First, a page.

MORE, LIONS, MORE
At first, Yale coach Carmen Cozza wasn't certain what to make of the news that Columbia, the Elis' opponent this Saturday, had defeated Princeton 16-13 to end Division I's longest losing streak at 44 games. One thing it means, of course, is that the Lions will come to New Haven thinking about a winning streak, for heaven's sake. "We've tasted victory, and it's time for a bigger bite," said Columbia tailback Greg Abbruzzese, who rushed for 182 yards.
Still, Cozza would rather face the Lions coming off their historic victory than with them still carrying the burdens of a winless streak extending all the way back to Oct. 15, 1983—and a 21-18 win over Yale.
"The pressure is off them a little bit now," said Cozza. "And our team, struggling as we are [0-3-1], doesn't need any added pressure. We need a win, too."
Columbia's victory came at the expense of Princeton and its fraternal stars, quarterback Jason and halfback Judd Garrett, who only three years ago were Lions. Their father, Jim, resigned as Columbia's coach after going 0-10 in 1985—although he had presaged his own departure by calling the Lions "drug-addicted losers" after their season-opening loss to Harvard. Thereafter, the younger Garretts transferred to Princeton.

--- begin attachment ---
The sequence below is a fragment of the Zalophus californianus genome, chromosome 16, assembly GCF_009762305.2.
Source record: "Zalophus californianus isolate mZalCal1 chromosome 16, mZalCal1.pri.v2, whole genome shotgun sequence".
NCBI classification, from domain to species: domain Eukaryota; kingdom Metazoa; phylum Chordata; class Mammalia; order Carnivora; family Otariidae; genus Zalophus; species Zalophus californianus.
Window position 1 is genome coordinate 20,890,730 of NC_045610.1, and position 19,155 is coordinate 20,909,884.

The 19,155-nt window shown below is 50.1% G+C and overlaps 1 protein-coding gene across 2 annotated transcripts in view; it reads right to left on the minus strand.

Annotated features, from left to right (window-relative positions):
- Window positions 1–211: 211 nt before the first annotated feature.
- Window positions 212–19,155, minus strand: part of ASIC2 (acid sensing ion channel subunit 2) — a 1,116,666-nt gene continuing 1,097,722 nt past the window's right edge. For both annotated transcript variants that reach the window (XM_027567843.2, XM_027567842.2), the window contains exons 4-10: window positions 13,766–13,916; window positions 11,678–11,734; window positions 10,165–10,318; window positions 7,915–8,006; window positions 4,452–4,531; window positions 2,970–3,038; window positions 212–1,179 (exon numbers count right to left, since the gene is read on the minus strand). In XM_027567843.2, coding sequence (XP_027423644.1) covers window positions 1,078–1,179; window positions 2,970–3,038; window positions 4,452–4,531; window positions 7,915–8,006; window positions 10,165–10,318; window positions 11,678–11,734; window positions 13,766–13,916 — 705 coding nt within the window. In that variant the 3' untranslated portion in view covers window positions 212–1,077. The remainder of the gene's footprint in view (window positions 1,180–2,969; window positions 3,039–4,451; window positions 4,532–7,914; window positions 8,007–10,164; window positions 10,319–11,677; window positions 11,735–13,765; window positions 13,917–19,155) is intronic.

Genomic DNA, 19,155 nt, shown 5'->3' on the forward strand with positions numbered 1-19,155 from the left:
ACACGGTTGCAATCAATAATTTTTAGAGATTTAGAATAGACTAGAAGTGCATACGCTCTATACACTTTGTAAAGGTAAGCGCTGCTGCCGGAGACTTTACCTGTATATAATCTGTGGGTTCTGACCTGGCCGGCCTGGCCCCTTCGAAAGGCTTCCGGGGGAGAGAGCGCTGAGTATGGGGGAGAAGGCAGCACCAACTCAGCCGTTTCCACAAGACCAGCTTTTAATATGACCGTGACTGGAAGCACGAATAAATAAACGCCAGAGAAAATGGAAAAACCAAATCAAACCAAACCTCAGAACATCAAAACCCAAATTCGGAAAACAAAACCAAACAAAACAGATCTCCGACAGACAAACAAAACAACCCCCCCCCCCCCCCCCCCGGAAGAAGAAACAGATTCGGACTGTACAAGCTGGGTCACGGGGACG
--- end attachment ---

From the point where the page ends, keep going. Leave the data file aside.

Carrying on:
The Tigers had a 13-9 lead midway in the final quarter before a homecoming crowd of 5,420 at Columbia's Wien Stadium. But then an amazing thing happened. The Lions drove down the field and, for a change, didn't fumble (it was the first time Columbia played without a turnover since 1972). Sophomore running back Solomon Johnson scored from the two-yard line to give the Lions a 16-13 lead with 5:13 to go.
But on their last two possessions, the Tigers drove deep into Columbia territory. The first drive was stopped when Lions defensive end Mark Zielinski sacked Jason Garrett on fourth down at the Columbia 27. The final Princeton effort ended when Chris Lutz's 48-yard field goal attempt fell short with two seconds on the clock.
At his postgame press conference. Lion coach Larry McElreavy clutched a game ball on which was imprinted PROPERTY OF PRINCETON UNIVERSITY. "We'll let them celebrate until midnight," McElreavy said, "but then they'll have to concentrate on next week." He paused. "Well, maybe we'll let the celebration slide over until 12:05."
The two main contenders in the rapidly shrinking Heisman Trophy field were both on display in the Los Angeles area last Saturday as UCLA and USC played at home, the only time that will happen this season until their Nov. 19 meeting at the Rose Bowl (technically, the Bruins' turf). Each of the unbeaten teams beat up on somebody from Oregon, with UCLA whipping Oregon State 38-21 and Southern Cal thumping Oregon 42-14. but the real battle was the duel for the title of hometown hero between quarterbacks Troy Aikman of the Bruins and Rodney Peete of the Trojans.